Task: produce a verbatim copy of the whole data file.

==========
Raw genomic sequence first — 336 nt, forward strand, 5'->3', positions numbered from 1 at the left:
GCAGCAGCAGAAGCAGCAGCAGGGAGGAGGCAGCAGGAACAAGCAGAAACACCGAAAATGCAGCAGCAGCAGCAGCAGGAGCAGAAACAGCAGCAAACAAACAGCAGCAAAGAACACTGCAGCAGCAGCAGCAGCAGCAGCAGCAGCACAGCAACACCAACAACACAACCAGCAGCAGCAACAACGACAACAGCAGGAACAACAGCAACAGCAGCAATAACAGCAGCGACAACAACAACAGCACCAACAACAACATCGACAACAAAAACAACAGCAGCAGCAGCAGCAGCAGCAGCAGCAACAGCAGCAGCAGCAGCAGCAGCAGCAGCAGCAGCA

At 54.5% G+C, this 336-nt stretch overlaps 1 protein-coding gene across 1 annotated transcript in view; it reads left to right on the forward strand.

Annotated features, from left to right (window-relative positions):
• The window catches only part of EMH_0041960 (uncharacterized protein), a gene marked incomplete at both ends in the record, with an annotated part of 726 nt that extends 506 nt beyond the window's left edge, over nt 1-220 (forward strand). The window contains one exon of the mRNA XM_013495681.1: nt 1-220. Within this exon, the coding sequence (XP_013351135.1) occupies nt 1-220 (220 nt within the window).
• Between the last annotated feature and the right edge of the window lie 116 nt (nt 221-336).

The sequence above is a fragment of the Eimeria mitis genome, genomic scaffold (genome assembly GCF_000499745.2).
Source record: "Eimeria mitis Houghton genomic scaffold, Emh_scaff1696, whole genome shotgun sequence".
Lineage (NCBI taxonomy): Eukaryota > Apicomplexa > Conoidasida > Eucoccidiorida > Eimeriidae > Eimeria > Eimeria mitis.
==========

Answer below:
Raw genomic sequence first — 336 nt, forward strand, 5'->3', positions numbered from 1 at the left:
GCAGCAGCAGAAGCAGCAGCAGGGAGGAGGCAGCAGGAACAAGCAGAAACACCGAAAATGCAGCAGCAGCAGCAGCAGGAGCAGAAACAGCAGCAAACAAACAGCAGCAAAGAACACTGCAGCAGCAGCAGCAGCAGCAGCAGCAGCACAGCAACACCAACAACACAACCAGCAGCAGCAACAACGACAACAGCAGGAACAACAGCAACAGCAGCAATAACAGCAGCGACAACAACAACAGCACCAACAACAACATCGACAACAAAAACAACAGCAGCAGCAGCAGCAGCAGCAGCAGCAACAGCAGCAGCAGCAGCAGCAGCAGCAGCAGCAGCA

At 54.5% G+C, this 336-nt stretch overlaps 1 protein-coding gene across 1 annotated transcript in view; it reads left to right on the forward strand.

Annotated features, from left to right (window-relative positions):
• The window catches only part of EMH_0041960 (uncharacterized protein), a gene marked incomplete at both ends in the record, with an annotated part of 726 nt that extends 506 nt beyond the window's left edge, over nt 1-220 (forward strand). The window contains one exon of the mRNA XM_013495681.1: nt 1-220. Within this exon, the coding sequence (XP_013351135.1) occupies nt 1-220 (220 nt within the window).
• Between the last annotated feature and the right edge of the window lie 116 nt (nt 221-336).

The sequence above is a fragment of the Eimeria mitis genome, genomic scaffold (genome assembly GCF_000499745.2).
Source record: "Eimeria mitis Houghton genomic scaffold, Emh_scaff1696, whole genome shotgun sequence".
Lineage (NCBI taxonomy): Eukaryota > Apicomplexa > Conoidasida > Eucoccidiorida > Eimeriidae > Eimeria > Eimeria mitis.